You may sometimes need to snap to specific angles. Say you are working on a drawing of a site and the buildings are orientated in a particular way. If you know the angle, you can use the Additional angles option to add this specific angle so that Polar Tracking will snap to it.
To set additional angles, all you need to do is click on the New button and enter the value in the list. The Delete button can be used to remove unwanted angles. It is also possible to temporarily suspend Additional angles. You can do this by deselecting the Additional angles check box. When you do this, the angles list is greyed out and those angles won't be used for Polar Tracking until you check the box again.
One of the great benefits of Polar Tracking is that, when used in combination with direct distance entry, you can draw lines of a given length and at a preset angle without using any construction lines and without the need for entering relative co-ordinates. Drawing using this technique can be extremely efficient. See the Direct Distance Entry tutorial for more details.
Many of the modes described above can be controlled quickly using the keyboard function keys. In most cases this is quicker than using a pull-down or the command line. The function keys are arranged along the top of your keyboard. AutoCAD uses function keys F1 to F11. Their use is described below.
The F1 key on your keyboard brings up the "AutoCAD Help: User Documentation" dialogue box. You can use this dialogue box to search for help on any AutoCAD command or topic. To find help on a command or topic, click on the Index tab and enter a keyword. You will usually be given a list of options in the topics list; select the most appropriate and click the "Display" button to see the item.
The F2 key is used to toggle (turn on and off) the AutoCAD text window. This is a floating version of the command window which can be resized to suit your requirements. The text window contains the whole command history from the beginning of the drawing session. If you wish, you can scroll back to see which commands you have used. The text window is also useful for viewing the results of commands like LIST which report to the command line on a number of lines which may scroll off the command window and make them difficult to view.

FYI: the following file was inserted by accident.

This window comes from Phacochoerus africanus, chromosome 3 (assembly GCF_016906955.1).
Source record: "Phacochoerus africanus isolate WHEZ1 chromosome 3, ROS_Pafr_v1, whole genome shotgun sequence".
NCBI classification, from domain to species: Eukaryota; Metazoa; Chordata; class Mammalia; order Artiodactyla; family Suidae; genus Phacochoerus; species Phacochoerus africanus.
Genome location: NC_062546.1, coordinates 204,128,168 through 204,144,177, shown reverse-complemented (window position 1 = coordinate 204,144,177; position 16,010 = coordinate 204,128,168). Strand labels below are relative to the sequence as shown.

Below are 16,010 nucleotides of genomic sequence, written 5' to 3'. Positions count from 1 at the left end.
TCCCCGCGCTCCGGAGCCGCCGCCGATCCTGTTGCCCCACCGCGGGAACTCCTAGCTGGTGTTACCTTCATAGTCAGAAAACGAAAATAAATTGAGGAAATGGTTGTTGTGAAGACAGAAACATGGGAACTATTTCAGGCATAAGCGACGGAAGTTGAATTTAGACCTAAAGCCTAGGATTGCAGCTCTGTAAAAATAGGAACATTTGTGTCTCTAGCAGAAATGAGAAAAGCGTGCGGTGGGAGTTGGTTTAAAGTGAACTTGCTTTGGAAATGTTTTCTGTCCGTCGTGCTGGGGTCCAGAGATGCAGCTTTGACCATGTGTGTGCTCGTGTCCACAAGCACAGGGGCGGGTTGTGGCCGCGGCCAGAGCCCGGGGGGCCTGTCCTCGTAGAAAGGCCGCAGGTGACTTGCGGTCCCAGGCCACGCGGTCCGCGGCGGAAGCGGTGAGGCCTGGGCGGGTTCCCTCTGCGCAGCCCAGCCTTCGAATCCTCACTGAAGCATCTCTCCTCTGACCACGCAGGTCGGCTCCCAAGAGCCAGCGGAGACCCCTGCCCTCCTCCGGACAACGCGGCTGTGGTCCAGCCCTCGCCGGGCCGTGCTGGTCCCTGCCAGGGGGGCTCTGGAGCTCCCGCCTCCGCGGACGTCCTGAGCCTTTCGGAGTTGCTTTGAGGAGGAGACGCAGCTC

The F3 toggles running Object Snaps on and off. See the Object Snap tutorial for details on the use of running Object Snaps.
The F4 key on your keyboard toggles tablet mode on and off. This only has an effect if a digitising tablet has been calibrated.
The F5 key cycles through the Isoplanes, this only has an effect if "Isometric Snap/Grid" mode is on. The options are Left, Top and Right. The different options describe the plane in which Ortho mode works. It also affects the orientation of Isocircles drawn with the Ellipse command. The illustration on the right shows a cube with isocircles drawn on the top, left and right faces. Each isocircle was drawn using the corresponding isoplane. See Tips & Tricks for a worked example using isoplanes.
The F6 key is a three way toggle which changes the co-ordinate reading in the status bar. By default the status bar shows co-ordinates using the Cartesian system. You can use the F6 key to turn the co-ordinate readout off and to change to the polar system when you are in pick mode. For a more detailed description of AutoCAD's co-ordinate systems see the "Using Co-ordinates" tutorial.
The F7 key is used to toggle grid mode on and off. When grid mode is on a grid of dots is shown on the screen as a drawing aid. You can set the grid spacing by using "Drafting Settings" from the "Tools" pull-down. The grid points do not necessarily reflect the snap setting, they can be set independently, however, you can force the grid to reflect the snap setting by giving the grid setting a value of zero.
The F8 key on your keyboard can be used to toggle Ortho (orthogonal) mode on and off. When Ortho mode is on AutoCAD will only allow you to draw either vertical or horizontal lines. You can think of it as being a computer version of the parallel motion on your drawing board. You can see if Ortho mode is on by looking at the status bar. The "ORTHO" button is shown "pushed in" when Ortho is turned on.
The F9 key can be used to toggle Snap mode on and off. Snap makes the crosshairs jump to points on a defined grid. The snap spacing can be set using the "Drafting Settings" dialogue box from the "Tools" pull-down menu. You can also see if Snap mode is on by looking at the status bar.
The F10 key is used to switch polar tracking off and on. Polar Tracking allows you to snap to specific angles and these are user definable. See Polar Tracking for more details.